This is the third and final book in the iBook Asimov Robots spinoff series. The first two were Asimov’s Mirage and Asimov’s Chimera. Like the second one, this is better than the first and has a nice flow to the plot line. The story also is easier to believe than those used in previous spinoffs such as the Robot City and Robots and Aliens series. Weirdly, this is the first of the books in those spinoff series to really use sex as a plot element. The other books haven’t been celibate, but they also haven’t been as in your face as this one. That was probably the weakest part of the book, because those parts felt clumsy and extraneous.
This is the second book in the iBooks spinoff series based on Asimov’s robot mysteries and the Robot City and Robots and Aliens series. Overall it fits into the Foundation Series acceptably. This book is a mystery much like Mark’s first Mirage.
I think overall this book is better written than Mirage, and is certainly better plotted than the Robot City and Robots and Aliens series. The book is believable and entertaining, without having to suspend too much disbelief. I enjoyed it, although the book isn’t important to the development of Foundation Series overall.
If I was to name one flaw with the Robot City and Robots and Aliens series, it would have to be that they’re not very good. They’re lackluster, have difficult to believe plots, very simple structure, and are overall poorly thought through. Its a similar sensation to that I feel when I read the tie-in books written after Harrison’s Bill the Galactic Hero series. I feel a little sorry for the writers in later books in these series, because I suspect their hands were tied by the poor decisions of previous authors (similarly to the mess that Bear’s Foundation and Chaos had to dig that series out after Benford’s tragically terrible Foundation’s Fear).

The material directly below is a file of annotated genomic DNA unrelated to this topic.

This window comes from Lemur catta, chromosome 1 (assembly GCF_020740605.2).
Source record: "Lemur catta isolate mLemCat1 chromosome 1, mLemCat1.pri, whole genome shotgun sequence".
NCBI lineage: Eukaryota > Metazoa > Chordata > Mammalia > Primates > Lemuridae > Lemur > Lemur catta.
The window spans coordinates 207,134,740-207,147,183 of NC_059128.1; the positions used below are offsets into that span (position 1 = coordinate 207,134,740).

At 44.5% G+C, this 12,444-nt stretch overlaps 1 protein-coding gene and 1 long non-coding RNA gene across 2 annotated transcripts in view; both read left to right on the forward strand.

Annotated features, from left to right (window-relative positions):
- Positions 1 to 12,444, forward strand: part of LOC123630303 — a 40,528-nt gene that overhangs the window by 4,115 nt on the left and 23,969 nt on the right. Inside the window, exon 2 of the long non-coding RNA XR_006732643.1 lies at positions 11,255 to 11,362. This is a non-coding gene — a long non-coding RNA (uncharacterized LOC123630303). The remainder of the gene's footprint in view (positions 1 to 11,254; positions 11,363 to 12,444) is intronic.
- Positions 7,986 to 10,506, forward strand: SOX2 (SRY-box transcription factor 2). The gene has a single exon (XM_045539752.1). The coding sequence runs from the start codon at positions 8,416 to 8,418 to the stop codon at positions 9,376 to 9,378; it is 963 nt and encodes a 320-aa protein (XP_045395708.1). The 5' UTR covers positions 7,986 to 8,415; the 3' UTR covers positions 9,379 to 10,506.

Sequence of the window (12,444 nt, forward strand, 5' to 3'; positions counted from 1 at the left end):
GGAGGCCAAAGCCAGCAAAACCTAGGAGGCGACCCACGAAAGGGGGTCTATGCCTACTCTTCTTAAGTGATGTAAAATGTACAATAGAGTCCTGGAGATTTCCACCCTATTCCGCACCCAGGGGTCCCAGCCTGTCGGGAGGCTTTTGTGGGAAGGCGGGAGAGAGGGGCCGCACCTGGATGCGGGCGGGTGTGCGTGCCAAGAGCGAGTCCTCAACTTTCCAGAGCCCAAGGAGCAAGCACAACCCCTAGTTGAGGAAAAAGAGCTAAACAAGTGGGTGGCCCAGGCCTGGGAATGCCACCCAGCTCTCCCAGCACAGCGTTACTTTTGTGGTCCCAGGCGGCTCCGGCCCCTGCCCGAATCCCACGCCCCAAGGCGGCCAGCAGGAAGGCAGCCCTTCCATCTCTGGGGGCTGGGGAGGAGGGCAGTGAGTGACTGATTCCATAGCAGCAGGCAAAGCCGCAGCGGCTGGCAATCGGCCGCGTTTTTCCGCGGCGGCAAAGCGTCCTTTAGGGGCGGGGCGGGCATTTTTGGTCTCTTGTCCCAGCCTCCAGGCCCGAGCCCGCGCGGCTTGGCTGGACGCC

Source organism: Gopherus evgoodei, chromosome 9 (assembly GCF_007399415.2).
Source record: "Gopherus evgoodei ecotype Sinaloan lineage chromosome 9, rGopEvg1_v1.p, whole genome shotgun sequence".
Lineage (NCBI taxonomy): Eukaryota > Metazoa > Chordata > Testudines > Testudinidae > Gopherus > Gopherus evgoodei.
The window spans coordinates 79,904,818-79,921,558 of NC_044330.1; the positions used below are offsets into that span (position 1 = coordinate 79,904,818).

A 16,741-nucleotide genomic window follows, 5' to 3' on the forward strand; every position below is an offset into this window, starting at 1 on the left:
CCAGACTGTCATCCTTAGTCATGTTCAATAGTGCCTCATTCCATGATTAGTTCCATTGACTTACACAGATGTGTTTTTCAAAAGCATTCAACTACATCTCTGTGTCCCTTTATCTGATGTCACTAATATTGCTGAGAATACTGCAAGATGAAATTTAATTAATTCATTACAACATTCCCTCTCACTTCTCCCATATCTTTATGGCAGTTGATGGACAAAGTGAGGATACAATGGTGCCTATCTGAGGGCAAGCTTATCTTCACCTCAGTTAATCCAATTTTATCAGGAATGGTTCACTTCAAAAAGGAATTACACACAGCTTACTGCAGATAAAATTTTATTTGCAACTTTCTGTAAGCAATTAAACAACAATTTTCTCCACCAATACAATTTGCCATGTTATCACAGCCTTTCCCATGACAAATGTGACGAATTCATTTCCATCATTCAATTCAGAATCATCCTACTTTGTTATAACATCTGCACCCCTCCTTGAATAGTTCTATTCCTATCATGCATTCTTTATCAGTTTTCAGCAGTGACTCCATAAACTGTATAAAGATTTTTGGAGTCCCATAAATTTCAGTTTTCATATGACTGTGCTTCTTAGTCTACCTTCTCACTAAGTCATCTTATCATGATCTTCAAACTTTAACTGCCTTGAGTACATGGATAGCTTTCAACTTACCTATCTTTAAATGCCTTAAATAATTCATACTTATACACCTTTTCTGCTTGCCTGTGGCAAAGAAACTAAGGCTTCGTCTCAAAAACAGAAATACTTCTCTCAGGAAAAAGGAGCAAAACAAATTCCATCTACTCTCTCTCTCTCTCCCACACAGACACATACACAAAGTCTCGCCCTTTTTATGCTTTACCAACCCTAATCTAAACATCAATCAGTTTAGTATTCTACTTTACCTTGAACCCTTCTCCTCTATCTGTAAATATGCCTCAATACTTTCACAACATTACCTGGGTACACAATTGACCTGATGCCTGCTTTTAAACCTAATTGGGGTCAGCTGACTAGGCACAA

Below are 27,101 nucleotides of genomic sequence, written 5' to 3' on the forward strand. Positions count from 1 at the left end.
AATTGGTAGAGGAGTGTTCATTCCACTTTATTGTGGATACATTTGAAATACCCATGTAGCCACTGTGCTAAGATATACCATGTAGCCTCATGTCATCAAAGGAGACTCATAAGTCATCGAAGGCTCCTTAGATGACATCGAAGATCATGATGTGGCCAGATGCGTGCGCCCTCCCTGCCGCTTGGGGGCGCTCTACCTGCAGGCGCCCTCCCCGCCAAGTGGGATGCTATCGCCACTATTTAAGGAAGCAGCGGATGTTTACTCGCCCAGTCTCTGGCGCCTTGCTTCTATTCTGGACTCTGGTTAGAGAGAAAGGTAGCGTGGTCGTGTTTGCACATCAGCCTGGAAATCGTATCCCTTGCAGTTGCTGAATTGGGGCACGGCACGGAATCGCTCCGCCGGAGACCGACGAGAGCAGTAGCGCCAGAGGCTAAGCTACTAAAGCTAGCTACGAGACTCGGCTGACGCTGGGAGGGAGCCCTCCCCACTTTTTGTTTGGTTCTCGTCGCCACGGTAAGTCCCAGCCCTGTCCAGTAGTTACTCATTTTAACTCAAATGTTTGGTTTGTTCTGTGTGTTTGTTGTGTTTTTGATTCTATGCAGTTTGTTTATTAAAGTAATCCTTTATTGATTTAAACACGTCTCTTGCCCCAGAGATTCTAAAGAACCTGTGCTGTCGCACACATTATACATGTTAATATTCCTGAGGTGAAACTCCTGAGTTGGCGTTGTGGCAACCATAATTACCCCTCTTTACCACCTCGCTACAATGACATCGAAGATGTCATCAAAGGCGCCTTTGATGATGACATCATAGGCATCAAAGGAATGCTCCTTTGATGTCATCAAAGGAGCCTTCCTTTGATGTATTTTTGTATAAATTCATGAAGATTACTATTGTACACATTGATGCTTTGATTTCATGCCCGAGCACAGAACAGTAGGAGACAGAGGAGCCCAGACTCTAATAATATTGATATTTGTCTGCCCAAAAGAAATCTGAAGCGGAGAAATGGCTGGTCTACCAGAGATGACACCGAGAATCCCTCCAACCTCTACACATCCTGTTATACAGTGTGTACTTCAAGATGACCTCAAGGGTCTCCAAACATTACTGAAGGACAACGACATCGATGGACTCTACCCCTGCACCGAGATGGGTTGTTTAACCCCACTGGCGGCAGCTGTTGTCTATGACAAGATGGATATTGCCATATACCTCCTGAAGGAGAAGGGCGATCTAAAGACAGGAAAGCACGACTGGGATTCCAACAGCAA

Robot City and Robots and Aliens were disappointments because I read Roger MacBride Allen’s Caliban series before them, and Caliban is ok. Not awesome, but ok.
I say all of this as an introduction to Mirage. I guess what I’m saying is that I’ve been wading through Asimov robot tie-ins from other authors for a while now, and some of them are not very good. That’s why finding Mirage was such a delight. Its well written, has a similar style as Asimov’s own writing, reuses characters and plot elements from previous tie-in books sufficiently to acknowledge their existence without getting bogged down by the poor decisions of those previous series. Its an engaging read, and I’m glad I stuck through these various series long enough to find it.
My only complaint with this book is that the epilogue is confusing and doesn’t align with my understanding of the end of the story.
These are books written in Isaac Asimov’s Foundation Universe by Roger MacBride Allen. These books are actually better than the Robot City Series, in that they at least explore issues that Asimov himself touched upon.
This book is pretty good. I’d say its the best of the three Second Foundation Trilogy books in fact. Unfortunately, you need to read the other two in order for this one to make any sense, which is a shame because the first one sucked, and the second one was ok.
A lot of loose ends get cleaned up in this book. Why did Earth get abandoned? Why did everyone forget their history? Why is Trantor built much like the cities in the Naked Sun? Why are there all those habitable worlds for the galactic empire to reside on? It seems odd that there would be 25 million habitable worlds out there. There are other examples as well, but I wont bore you with them all.
Another good bit of this book is the time line of all Asimov Foundation stories at the back of the book. I am sure it would have been useful to know about that earlier.